Rabbi Jeffrey Saxe was born and raised in the San Francisco Bay Area. Ordained by Hebrew Union College-Jewish Institute of Religion (HUC-JIR) in New York with a Wexner Graduate Fellowship, he joined the clergy team at Temple Rodef Shalom in 2007. In addition to his other rabbinical roles, Rabbi Saxe is deeply involved in social justice work that seeks to pursue Jewish values in our efforts at Tikkun Olam, repairing the world. An important part of Rabbi Saxe’s social justice work is centered on building interfaith relationships and acting together with others on local and wider issues. He is active in the Greater Washington Muslim Jewish Forum and has served on the Strategy Team for VOICE, an interfaith social justice group in Northern Virginia. He currently co-chairs VOICE’s working group on Criminal Justice Reform in Fairfax County. He has served on national committees for the Central Conference of American Rabbis (CCAR) focused on immigration advocacy, Israel and writing the new addition of the Rabbis’ Manual.

Rabbi Saxe is also passionate about bringing Jewish teachings into our everyday lives. He brought to TRS the introspective practice of Mussar, in which small groups study Jewish texts with the purpose of cultivating positive character traits such as humility, patience and gratitude. Also an ordained cantor, he plays guitar and writes musical settings of prayers in the Jewish service. He lives in Falls Church with his wife Jaimee and children Shoshana, Aaron and Jonah.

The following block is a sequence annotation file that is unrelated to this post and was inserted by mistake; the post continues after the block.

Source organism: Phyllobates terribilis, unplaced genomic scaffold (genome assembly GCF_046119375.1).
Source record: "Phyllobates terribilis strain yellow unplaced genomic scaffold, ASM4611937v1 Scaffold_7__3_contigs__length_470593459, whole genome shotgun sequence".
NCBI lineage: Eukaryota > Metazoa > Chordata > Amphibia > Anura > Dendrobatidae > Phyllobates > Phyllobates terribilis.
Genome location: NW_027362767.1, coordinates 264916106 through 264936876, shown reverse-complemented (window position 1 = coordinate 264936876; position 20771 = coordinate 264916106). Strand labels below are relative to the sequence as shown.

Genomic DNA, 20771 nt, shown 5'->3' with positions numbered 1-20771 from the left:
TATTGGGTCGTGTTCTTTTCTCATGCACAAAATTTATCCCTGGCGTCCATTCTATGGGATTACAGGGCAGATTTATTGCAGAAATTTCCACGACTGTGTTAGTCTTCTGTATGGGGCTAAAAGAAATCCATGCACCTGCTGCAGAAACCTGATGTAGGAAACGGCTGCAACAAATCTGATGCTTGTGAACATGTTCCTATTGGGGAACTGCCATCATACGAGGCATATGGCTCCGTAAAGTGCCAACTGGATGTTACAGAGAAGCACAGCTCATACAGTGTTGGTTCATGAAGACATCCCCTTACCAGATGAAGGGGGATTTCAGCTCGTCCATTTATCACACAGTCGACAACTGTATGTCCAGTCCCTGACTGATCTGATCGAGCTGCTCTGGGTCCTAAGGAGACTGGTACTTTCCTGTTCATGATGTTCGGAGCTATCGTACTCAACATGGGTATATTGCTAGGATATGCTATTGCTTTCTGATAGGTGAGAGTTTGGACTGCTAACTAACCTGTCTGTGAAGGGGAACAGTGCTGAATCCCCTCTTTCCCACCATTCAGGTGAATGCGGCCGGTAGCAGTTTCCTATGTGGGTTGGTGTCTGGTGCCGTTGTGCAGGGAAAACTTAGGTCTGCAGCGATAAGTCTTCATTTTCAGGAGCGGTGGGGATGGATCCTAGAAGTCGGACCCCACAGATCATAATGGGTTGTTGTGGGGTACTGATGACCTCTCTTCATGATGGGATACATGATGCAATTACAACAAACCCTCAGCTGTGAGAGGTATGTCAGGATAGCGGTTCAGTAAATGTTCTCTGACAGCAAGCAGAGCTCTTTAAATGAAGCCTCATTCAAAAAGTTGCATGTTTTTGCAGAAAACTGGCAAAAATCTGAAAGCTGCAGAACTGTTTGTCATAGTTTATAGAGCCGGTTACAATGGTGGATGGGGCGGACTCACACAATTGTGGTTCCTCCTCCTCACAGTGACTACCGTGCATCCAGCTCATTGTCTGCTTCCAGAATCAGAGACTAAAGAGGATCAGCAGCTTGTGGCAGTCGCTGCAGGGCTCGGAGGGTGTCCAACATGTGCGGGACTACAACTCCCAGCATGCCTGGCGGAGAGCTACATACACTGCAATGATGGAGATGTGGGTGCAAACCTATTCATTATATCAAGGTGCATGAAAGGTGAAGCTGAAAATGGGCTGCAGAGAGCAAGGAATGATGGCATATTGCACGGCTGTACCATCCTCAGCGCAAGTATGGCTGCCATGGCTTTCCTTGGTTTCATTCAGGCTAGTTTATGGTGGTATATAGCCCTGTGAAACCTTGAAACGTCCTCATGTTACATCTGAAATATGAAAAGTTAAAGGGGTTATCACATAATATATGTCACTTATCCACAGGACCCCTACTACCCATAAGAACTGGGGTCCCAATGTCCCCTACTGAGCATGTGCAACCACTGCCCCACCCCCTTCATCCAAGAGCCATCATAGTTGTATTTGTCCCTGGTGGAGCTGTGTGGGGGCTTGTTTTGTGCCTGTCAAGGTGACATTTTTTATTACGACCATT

Alexandra Stein (She/Her)

Rabbi Stein grew up in D.C. as an active member of Temple Sinai. As a kid and teen, she was moved by her community’s dedication to social justice work and was left with the impression that a huge part of Judaism’s power is that it compels us to work for justice, healing, and love, both interpersonally and systemically.

As a college student at Yale, her connection to Judaism led her to become involved in Hillel and a non-hierarchical student group called Jews for Justice. It also was part of what led her to major in Women’s, Gender, and Sexuality Studies, and to become involved in LGBTQ peer counseling.

Rabbi Stein’s experiences include a year as a participant in Avodah’s Jewish Service Corps and case associate on the counseling team of a therapeutic high school in Brooklyn, a year studying conflict resolution in Tel Aviv, and three years working with neurodiverse young adults transitioning to independent living in Rockville. She was ordained in May of 2022 at the Hebrew Union College – Jewish Institute of Religion in New York.


Sydney Michaeli (She/Her)

Cantor Michaeli grew up in New York, where she found a deep love for music through singing and playing the cello. She attended college at the Hartt School of Music in Connecticut, where she earned a Bachelor of Music with honors, graduating summa cum laude with a major in vocal performance and a minor in music history.